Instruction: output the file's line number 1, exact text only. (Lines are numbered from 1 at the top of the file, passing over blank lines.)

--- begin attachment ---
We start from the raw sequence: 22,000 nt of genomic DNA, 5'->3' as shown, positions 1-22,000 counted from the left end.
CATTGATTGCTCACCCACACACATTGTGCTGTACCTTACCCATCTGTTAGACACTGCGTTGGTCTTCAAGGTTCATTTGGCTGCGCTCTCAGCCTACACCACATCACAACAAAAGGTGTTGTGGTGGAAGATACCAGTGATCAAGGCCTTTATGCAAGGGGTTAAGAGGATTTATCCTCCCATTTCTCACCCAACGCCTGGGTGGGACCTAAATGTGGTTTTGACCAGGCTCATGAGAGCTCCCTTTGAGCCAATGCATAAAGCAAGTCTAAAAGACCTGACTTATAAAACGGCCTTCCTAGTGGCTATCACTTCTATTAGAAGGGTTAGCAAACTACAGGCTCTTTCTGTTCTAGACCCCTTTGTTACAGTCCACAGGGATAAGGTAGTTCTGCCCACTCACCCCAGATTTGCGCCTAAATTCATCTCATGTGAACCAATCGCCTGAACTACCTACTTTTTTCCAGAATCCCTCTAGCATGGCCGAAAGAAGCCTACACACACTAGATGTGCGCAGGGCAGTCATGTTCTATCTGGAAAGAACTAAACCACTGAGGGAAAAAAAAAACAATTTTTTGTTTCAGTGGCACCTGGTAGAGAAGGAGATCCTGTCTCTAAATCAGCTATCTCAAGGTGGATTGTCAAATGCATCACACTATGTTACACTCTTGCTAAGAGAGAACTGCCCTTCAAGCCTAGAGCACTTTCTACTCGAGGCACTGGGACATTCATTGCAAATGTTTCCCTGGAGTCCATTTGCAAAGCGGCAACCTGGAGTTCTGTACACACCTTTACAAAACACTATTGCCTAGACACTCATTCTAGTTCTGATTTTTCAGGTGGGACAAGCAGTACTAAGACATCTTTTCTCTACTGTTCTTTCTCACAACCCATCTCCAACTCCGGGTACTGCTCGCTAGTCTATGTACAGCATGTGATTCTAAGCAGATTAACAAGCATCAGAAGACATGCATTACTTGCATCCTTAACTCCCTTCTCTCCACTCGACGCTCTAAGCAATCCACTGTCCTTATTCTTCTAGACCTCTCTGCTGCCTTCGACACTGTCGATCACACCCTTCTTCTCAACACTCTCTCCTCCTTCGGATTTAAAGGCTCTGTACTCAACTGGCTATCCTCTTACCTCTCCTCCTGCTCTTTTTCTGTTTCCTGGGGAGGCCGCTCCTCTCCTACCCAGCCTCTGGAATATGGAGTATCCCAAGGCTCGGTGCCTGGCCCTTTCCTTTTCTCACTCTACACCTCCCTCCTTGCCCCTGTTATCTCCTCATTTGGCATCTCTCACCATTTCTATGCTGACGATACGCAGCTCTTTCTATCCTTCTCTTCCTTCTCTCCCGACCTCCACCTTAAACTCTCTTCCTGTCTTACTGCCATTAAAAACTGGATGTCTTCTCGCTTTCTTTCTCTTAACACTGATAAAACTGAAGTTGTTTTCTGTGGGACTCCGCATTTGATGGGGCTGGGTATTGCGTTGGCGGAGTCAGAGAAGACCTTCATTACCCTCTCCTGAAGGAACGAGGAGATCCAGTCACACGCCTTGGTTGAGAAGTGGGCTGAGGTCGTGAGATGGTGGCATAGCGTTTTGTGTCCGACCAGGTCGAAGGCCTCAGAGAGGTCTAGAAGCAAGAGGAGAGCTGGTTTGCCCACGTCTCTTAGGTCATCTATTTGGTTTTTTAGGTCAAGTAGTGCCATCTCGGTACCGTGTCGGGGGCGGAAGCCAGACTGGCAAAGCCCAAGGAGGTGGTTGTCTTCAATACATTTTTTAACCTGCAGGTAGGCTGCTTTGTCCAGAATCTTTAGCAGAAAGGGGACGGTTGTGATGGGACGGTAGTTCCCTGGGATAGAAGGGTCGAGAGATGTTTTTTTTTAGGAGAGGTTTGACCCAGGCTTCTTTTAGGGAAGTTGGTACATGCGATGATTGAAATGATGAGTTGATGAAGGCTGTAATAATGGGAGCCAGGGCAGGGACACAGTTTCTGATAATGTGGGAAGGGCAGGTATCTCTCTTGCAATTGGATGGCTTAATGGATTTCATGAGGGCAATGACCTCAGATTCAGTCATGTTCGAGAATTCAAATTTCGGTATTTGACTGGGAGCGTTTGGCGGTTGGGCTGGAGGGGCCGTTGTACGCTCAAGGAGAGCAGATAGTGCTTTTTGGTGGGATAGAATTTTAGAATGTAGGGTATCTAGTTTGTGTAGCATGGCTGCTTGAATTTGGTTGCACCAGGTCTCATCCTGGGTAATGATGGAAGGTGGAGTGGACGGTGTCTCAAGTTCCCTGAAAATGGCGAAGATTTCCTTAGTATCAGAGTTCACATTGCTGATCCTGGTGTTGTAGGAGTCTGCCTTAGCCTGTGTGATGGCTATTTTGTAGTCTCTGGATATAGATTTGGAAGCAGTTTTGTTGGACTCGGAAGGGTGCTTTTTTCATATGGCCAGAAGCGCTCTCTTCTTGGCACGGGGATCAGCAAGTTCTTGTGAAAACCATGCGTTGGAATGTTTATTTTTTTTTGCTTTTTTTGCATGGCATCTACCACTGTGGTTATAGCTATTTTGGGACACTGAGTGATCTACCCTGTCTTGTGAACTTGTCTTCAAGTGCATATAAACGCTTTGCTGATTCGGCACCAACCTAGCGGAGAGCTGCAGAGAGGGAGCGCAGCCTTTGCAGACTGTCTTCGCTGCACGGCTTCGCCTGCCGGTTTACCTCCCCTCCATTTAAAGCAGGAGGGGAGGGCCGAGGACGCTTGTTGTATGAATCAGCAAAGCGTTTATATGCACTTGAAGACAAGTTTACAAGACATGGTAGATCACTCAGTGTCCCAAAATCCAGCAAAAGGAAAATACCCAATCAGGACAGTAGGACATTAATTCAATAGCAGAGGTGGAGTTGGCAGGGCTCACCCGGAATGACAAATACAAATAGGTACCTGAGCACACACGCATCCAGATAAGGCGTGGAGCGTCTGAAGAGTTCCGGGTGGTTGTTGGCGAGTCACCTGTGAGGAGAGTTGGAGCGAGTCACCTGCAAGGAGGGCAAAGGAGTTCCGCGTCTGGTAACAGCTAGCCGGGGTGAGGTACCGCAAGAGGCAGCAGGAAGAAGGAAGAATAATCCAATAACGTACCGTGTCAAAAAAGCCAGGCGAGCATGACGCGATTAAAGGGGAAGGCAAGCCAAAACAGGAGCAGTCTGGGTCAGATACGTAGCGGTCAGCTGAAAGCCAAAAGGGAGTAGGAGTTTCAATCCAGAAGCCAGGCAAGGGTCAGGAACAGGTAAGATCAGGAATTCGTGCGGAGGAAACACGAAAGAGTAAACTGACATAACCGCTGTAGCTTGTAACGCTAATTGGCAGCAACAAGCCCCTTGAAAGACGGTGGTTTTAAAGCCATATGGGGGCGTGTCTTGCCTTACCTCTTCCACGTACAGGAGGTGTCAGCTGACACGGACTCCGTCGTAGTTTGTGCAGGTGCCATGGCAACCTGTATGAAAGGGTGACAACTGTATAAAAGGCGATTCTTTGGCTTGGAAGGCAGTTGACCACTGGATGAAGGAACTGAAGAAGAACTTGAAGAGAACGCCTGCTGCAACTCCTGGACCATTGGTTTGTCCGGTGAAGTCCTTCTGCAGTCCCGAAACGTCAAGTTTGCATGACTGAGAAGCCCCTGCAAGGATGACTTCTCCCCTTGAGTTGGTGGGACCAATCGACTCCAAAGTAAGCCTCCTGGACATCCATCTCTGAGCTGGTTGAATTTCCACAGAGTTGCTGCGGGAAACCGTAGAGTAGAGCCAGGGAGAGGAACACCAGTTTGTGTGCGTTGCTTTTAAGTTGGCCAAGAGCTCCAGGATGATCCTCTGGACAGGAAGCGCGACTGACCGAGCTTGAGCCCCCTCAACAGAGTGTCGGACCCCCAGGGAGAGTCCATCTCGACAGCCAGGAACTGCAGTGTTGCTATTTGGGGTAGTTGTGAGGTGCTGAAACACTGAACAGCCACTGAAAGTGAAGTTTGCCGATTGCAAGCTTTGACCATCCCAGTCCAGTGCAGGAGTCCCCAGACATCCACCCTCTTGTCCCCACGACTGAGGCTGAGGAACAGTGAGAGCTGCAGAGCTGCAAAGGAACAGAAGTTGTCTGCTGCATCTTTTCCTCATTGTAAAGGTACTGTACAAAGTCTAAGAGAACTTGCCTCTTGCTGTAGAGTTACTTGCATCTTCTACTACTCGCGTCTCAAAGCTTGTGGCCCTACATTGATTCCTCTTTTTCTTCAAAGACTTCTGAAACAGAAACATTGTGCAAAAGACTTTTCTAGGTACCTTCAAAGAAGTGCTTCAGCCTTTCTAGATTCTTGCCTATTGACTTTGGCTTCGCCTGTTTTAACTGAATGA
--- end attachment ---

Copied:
We start from the raw sequence: 22,000 nt of genomic DNA, 5'->3' as shown, positions 1-22,000 counted from the left end.